Growing a Stronger and Better Planet


King Global Earth & Environmental sciences Corporation – Striking this balance, between crop production and environmental impact for future generations, takes real innovation. At King Global Earth & Environmental Sciences Corporation, this is what we do.

Our world populations are rapidly expanding. Our planet is not. In a world where too many already go hungry, we, as citizen of the Earth, all have a very daunting challenge on our hands: feeding the estimated nine billion of us who will inhabit Earth by the year 2050 will require food to be grown on roughly the same amount of land that we use for farming today. Fortunately, we have King Global Earth & Environmental Sciences Corporation.

King Global Earth & Environmental Sciences Corporation is now turning its attention to the study of soil fertility and soil chemistry to help secure and grow the food supply for the future generations. This challenge is not just an agronomic issue; it is also an economic and freedom issue. Many developing countries struggle because their people have very little economic freedom. Agronomy by itself will not solve these issues. Agricultural education will.

At King Global Earth & Environmental Sciences Corporation, our first role is to help develop and refine enhanced efficiency soil nutrients and chemical free fertilizers. Our mission is to provide food security for the world using the land we already have. This means applying the right kinds of soil nutrients and chemical free fertilizers in just the right amounts to optimize the balance between crop production and environmental impact for future generations and striking this balance takes real innovation.

With newly developed soil nutrients and chemical free fertilizers we try to optimize the amount of nutrients getting into the plant or tree to help it grow and produce a better quality produce and harvest. By applying technical and scientific innovation, we are now also working on harnessing the power of microbial life that already exist and occur in the environment. to optimize both, the plant itself and the product.

The process begins by identifying precisely which microbial form of life can help naturally stimulate plants and trees to improve their performance in areas such as potency, water and nutrient use efficiency and crop yield. We test our products on plants in the lab, we test them in the greenhouse, and finally, if it proves promising by producing more grain or better fruits, we try it out in the field on a much larger scale.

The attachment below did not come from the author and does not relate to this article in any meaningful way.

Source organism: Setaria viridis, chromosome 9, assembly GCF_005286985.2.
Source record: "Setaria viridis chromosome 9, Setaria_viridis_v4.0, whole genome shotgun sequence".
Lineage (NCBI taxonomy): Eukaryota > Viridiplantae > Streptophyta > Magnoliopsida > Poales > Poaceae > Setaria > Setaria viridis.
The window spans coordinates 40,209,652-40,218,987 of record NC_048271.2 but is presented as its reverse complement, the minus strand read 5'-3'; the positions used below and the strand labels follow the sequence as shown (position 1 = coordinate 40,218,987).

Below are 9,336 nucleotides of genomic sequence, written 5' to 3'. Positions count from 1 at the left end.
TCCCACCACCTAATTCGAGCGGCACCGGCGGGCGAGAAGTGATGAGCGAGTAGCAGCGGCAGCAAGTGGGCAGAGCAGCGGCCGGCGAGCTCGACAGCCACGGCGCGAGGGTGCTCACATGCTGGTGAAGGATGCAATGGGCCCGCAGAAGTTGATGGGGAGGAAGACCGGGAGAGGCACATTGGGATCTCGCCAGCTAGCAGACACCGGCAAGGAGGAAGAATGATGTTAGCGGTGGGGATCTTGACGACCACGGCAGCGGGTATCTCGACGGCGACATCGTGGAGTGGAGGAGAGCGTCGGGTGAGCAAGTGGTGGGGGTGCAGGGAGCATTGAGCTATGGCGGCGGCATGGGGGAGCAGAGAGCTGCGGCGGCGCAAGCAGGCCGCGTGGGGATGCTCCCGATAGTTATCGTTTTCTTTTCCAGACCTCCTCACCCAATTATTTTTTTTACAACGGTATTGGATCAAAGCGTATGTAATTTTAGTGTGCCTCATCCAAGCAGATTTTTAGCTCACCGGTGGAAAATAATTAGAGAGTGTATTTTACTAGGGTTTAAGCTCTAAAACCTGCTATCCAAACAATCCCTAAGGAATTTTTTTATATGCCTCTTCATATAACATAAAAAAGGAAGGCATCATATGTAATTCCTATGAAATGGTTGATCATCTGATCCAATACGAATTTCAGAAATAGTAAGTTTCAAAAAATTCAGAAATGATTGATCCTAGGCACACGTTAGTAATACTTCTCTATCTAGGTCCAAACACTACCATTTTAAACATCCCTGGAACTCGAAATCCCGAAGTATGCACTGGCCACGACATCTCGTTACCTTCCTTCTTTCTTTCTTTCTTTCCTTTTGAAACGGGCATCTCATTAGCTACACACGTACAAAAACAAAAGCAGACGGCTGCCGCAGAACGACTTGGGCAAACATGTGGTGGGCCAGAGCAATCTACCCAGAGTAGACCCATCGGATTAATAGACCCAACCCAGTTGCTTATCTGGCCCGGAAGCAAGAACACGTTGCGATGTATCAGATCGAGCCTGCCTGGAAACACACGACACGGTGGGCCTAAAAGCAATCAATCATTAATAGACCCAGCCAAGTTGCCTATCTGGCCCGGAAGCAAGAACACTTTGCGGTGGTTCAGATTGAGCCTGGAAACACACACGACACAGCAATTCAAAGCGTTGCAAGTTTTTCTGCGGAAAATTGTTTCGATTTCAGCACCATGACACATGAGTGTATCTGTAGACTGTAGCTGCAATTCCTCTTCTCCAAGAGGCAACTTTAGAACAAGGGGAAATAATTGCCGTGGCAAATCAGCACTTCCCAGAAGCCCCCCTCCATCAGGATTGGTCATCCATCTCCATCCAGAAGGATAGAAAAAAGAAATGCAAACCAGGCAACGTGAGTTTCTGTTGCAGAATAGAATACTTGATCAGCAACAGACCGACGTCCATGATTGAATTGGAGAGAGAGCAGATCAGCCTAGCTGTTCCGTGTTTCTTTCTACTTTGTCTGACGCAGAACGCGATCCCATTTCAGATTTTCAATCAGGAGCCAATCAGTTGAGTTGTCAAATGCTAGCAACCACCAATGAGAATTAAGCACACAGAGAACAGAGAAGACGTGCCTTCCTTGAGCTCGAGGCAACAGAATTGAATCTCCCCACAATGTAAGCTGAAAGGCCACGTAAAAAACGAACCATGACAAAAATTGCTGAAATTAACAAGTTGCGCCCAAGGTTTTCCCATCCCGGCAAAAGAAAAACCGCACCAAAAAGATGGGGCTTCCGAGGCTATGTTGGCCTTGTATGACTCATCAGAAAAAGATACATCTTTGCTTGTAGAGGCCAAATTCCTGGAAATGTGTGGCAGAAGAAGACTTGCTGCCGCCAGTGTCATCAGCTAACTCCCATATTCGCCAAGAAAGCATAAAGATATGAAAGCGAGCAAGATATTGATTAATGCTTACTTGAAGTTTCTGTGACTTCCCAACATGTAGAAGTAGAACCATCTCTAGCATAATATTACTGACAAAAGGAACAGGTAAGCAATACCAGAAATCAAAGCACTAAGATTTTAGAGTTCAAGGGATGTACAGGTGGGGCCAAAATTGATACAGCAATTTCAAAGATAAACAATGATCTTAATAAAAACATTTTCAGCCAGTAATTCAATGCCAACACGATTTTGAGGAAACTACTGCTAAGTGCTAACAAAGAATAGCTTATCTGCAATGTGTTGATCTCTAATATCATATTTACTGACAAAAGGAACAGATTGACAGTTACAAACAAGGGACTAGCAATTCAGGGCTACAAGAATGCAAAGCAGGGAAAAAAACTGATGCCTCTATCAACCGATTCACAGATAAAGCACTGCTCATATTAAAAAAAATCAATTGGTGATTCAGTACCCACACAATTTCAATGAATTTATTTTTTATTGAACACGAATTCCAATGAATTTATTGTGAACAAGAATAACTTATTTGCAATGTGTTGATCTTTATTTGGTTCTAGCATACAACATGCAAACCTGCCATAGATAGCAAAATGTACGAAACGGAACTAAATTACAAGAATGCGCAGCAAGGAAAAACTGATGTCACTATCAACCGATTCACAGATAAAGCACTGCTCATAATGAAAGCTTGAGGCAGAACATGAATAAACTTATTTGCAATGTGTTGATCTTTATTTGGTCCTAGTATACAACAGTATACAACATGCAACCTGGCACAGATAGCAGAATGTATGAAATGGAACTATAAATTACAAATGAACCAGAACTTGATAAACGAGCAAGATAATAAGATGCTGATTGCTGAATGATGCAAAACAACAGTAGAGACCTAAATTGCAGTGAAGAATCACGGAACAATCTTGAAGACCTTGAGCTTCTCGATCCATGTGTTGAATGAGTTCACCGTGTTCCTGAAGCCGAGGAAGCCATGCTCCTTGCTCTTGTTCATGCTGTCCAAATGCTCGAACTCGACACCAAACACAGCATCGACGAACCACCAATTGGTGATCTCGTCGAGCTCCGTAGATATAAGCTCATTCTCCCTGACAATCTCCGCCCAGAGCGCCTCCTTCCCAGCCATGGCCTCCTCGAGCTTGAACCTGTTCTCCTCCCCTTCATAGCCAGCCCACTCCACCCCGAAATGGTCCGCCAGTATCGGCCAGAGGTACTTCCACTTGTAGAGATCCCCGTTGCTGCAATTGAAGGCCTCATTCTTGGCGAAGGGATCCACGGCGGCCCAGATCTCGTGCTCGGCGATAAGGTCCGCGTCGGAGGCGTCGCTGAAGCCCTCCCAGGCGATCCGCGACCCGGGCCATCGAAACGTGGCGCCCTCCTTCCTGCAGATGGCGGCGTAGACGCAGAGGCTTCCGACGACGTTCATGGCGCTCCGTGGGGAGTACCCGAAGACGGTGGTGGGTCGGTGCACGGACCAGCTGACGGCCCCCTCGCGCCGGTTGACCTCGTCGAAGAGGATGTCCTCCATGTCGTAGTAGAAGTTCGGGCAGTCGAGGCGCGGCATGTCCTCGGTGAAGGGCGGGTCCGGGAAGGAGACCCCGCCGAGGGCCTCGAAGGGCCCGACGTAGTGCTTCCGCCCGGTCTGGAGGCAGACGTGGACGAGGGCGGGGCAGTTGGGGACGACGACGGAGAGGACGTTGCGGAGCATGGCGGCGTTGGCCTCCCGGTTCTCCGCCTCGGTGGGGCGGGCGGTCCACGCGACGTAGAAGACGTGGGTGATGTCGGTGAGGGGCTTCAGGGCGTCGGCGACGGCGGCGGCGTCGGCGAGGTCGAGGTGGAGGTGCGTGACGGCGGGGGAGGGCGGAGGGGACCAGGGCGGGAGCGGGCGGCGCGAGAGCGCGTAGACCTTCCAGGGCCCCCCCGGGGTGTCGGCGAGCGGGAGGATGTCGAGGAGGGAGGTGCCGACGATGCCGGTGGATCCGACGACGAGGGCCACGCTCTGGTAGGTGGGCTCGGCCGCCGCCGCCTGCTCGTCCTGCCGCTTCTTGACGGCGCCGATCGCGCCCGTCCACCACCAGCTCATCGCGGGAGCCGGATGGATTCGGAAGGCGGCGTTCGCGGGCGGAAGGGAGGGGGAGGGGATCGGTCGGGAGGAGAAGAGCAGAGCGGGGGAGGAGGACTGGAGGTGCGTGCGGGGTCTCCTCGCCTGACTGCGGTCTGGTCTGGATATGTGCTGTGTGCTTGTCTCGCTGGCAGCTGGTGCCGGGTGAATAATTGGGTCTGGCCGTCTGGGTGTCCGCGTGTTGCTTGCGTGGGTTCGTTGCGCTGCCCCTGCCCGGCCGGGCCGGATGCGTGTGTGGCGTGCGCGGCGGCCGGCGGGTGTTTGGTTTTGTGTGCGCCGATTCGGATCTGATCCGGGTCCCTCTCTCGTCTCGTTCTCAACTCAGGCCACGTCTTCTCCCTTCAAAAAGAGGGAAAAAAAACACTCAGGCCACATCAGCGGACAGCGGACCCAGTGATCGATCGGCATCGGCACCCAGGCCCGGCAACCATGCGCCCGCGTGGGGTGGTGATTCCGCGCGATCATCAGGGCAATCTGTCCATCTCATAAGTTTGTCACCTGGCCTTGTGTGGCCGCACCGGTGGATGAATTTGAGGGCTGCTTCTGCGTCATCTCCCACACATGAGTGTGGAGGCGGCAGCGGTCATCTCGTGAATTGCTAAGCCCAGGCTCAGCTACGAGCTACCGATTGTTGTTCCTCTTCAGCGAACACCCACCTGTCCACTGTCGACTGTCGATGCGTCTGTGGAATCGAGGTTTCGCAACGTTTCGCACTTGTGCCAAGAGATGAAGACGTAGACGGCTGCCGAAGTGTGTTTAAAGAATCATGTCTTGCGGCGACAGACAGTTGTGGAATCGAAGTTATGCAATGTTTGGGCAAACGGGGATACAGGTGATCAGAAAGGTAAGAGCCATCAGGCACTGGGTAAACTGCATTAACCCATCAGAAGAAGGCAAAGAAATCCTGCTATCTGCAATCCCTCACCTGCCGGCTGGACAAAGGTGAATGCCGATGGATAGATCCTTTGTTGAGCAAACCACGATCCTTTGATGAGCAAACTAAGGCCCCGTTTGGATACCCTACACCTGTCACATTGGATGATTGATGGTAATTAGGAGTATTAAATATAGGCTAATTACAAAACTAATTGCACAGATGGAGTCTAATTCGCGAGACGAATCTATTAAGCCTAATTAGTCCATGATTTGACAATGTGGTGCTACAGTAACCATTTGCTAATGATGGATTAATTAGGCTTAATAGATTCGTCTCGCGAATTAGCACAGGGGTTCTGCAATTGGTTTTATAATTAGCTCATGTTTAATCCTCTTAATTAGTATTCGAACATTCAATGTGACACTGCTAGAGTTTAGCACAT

We will screen thousands of microbial forms and test thousands of soil nutrients to find just a few that work. But it is all worth it, because helping plants grow bigger, better, stronger and faster, brings real, long-term value to society, which brings us back to our mission: doing our part to help feed the world today and tomorrow.

King Global Earth & Environmental Sciences Corporation is committed to making long-term investments in science, research and the development of new products and technologies that are going to take and get us there.

There are not a lot of other companies who would both see the potential, and be willing to make that deep financial commitment to this kind of promising Eco-friendly, environmentally sound and systemic technology.

Our partners do and are committed to our success, to our mission in feeding the world, in growing a stronger and better planet.







Stealing from the poor

world food large

Wasting food is like stealing from the poor, says pope

ROME – Pope Francis denounces what he calls a “culture of waste” in an increasingly consumerist world: “Throwing away food is like stealing from the table of those who are poor and hungry.” 

Around 1.43 billion tons of food, or one third of what is produced for human consumption, gets lost or wasted every year. In the industrialized world the majority of waste is by consumers, often because they buy too much and have to throw away what they do not manage to eat. Better storage and reducing over-sized portions would sharply reduce the vast amount of food going to waste. 

Francis said the “culture of waste” is especially deplorable given the prevalence of hunger in the world. Hunger affects some 870 million people, while 2 billion suffer from at least one nutritional deficiency. 

The pontiff warned that too much focus on money and materialism meant financial market dips were viewed as tragedies while human suffering had become normal and ignored. “In this way people are discarded as if they were garbage,” he says.

Who can argue with that?


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